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02-12-05

Cocaine's new route - Drug traffickers turn to Guatemala

By Indira A.R. Lakshmanan, Globe Staff | November 30, 2005

GUATEMALA CITY -- With Washington's attention focused elsewhere, Guatemala has quietly become the transshipment point for more than 75 percent of the cocaine smuggled into the United States, according to US authorities.
Loosely patrolled borders, two coastlines, staggering corruption, lax enforcement, and judicial impunity have long made Guatemala a favored transit point for contraband. But with US resources channeled toward battling drugs in Colombia and terrorism in the Middle East, organized crime has made even more dramatic inroads here in the past several years.
In the first half of this year, traffickers moved 90 percent of US-bound cocaine through Central America, much of it through Guatemala, a top US Drug Enforcement Administration official told Congress this month. As Mexico has stepped up antidrug patrols and interdiction in recent years, traffickers are increasingly looking to Guatemala as a dropoff point for their payloads.
Senior Guatemalan officials said in interviews that they would ask for stepped-up US military cooperation and a permanent DEA base in the dense jungle bordering Mexico. Their remarks followed the arrest this month near Washington, D.C., of Guatemala's top three antidrug investigators on charges of narcotics trafficking. Guatemalan authorities are also investigating allegations of involvement by senior members of the Guatemalan armed forces in the drug trade.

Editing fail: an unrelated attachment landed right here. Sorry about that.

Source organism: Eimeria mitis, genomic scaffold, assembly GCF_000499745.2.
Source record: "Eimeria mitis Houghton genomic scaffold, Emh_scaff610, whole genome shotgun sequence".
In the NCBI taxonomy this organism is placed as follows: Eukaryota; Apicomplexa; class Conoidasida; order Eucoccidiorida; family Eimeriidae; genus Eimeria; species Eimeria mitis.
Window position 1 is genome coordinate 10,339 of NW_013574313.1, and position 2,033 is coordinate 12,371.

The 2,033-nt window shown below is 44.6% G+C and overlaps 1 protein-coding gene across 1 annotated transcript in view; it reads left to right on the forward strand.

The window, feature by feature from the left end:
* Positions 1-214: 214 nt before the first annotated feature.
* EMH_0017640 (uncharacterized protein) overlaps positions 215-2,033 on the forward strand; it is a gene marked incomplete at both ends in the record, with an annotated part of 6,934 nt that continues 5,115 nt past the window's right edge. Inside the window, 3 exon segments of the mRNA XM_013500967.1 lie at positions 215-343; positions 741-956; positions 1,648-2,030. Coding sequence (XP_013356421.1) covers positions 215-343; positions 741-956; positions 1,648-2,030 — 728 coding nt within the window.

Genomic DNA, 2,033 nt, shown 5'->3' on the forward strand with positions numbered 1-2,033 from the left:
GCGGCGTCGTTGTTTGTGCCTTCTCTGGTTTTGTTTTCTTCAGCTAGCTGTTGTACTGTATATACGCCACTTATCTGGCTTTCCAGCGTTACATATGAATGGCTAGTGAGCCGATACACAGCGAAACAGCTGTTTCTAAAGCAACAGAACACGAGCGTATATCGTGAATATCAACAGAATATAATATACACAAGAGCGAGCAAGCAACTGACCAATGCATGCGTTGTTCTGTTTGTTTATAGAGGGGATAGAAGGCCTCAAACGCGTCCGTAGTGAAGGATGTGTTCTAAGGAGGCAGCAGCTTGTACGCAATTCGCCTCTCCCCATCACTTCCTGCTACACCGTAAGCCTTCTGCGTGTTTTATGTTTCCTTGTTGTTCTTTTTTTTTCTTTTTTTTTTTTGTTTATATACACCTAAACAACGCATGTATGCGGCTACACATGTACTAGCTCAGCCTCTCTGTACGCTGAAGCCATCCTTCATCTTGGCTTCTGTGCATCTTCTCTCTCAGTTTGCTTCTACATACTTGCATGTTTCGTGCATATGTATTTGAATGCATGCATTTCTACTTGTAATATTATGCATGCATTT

The traffickers have already shown an ability to adapt in the face of increased enforcement efforts. With Guatemalan authorities increasing air surveillance of the northern province of Petén, where hundreds of abandoned drug planes litter the jungle, traffickers have shifted to speedboats to carry drugs to both the Pacific and Caribbean coasts. Using mobile refueling stations at sea, the traffickers rely on cooperation from Guatemalan customs and police, DEA agents and local prosecutors say.
''The narco nexus may be stronger than the state now," said Julio César Godoy, Guatemala's deputy minister of security. ''There are areas where the army, police, local officials all work for narcotraffickers -- it's like Colombia in the 1980s. . . . The narcos abuse and kill, and nobody says anything because the judges, prosecutors, military commanders, and governors are all bought off."